View Single Post
Old February 19, 2009, 03:57 PM   #103
zukiphile
Senior Member
 
Join Date: December 13, 2005
Posts: 1,610
Glenn, if you don't mind, I would address these out of order.

Quote:
As far as the Brady business - that was introduced as an argument accusing folks of arguing for some FA restrictions of sorta being Brady-ites. We see it all the time on lists - not a true believer, you are a BRADY. Let's let it pass for the moment for the theoretical.
My assertion isn't that any individual here is a brady supporter. It is that the brady analysis appears to be to determine who should have what according to their preferences, and argue those prefered restrictions as a basis for law. It is likely that most here would find Brady's conclusions wrong, but to use the same analysis to come to a different conclusion is an improvement of degree, not kind.

I confess that I don't always find Ken's style clear (as he may not find mine) but if the contention is that I've tried to end the discussion by calling him a Brady supporter, that is a strawman.

Quote:
Quote:
Third, the concept of the lethality of a maxim isn't a principled or reasonable basis for restriction of FA arms
Is the argument that the lethality of weapon, in general, is not a reasonable basis for restriction? Or is it that of a FA vs. a shotgun or a 50 BMG rifle?
I was specifically addressing the latter. On the whole, a FA 10/22 might be less lethal than a 50bmg rifle. Tennesse Gentleman argues that FA is most useful for suppression fire; this does not indicate lethality.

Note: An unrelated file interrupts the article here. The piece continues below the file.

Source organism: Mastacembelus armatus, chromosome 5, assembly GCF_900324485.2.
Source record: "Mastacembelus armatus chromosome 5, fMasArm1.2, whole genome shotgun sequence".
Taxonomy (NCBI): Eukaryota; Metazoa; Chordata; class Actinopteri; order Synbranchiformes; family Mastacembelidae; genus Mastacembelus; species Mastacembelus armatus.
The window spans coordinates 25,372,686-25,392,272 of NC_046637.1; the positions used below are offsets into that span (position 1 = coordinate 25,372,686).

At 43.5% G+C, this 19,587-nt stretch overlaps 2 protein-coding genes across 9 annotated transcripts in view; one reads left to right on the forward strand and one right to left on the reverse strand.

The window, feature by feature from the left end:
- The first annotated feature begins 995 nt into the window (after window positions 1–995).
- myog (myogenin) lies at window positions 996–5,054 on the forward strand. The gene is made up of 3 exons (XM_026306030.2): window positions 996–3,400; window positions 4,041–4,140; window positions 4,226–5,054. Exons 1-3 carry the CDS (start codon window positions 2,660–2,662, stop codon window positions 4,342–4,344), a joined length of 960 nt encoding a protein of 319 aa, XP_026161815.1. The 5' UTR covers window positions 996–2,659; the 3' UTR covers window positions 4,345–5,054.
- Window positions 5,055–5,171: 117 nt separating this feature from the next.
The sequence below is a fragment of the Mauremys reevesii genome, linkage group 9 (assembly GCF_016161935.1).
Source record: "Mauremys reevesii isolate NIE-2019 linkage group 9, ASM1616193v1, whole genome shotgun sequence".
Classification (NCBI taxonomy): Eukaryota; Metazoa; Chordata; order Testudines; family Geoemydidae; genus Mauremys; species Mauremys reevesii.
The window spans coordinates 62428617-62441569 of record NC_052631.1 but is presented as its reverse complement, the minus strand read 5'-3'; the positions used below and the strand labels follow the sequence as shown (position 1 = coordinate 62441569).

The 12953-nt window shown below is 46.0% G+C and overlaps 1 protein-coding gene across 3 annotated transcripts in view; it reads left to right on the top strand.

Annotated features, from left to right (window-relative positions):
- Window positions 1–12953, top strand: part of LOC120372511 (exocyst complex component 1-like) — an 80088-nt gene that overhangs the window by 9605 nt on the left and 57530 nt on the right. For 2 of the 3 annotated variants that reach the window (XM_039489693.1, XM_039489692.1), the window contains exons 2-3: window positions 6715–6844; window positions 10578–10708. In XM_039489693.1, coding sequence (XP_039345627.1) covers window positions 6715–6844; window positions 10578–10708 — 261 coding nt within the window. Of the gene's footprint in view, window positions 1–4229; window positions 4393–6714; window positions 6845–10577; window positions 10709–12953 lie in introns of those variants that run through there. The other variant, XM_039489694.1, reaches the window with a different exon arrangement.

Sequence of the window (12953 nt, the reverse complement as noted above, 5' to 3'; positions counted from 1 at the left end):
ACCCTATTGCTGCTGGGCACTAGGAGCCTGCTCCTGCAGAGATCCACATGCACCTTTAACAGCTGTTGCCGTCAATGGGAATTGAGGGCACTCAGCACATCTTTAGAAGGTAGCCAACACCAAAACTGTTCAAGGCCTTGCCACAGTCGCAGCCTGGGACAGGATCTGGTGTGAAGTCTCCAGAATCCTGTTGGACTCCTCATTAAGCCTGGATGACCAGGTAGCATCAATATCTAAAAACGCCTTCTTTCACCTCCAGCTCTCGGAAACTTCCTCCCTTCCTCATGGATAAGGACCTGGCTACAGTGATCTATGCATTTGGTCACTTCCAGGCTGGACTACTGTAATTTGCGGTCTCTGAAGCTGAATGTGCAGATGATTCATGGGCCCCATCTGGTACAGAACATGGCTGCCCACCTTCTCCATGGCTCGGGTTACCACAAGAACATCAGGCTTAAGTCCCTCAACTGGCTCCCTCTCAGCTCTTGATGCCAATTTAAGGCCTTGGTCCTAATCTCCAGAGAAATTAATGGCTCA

The core problem of the lethality test when applied to firearms is that nearly all of them are lethal. Adopting a lethality test for banning or restriction legitimises a test that is used elsewhere to justify draconian restrictions.

Quote:
That leads again to the argument that WMDs are ok for the general public. If you say NO - then you are arguing the specifics of FA vs the others and doesn't that become a matter of risk analysis and empirical evidence as compared to some absolute principle?
Only if you assume that there is no pertinent different between a "WMD" and a firearm.

And just to be clear, I am not pressing anyone for absolutes. I am noting that a restriction not based on an articulated, reasonable and plausible principle may be literally unprincipled.
zukiphile is offline  
 
Page generated in 0.05798 seconds with 7 queries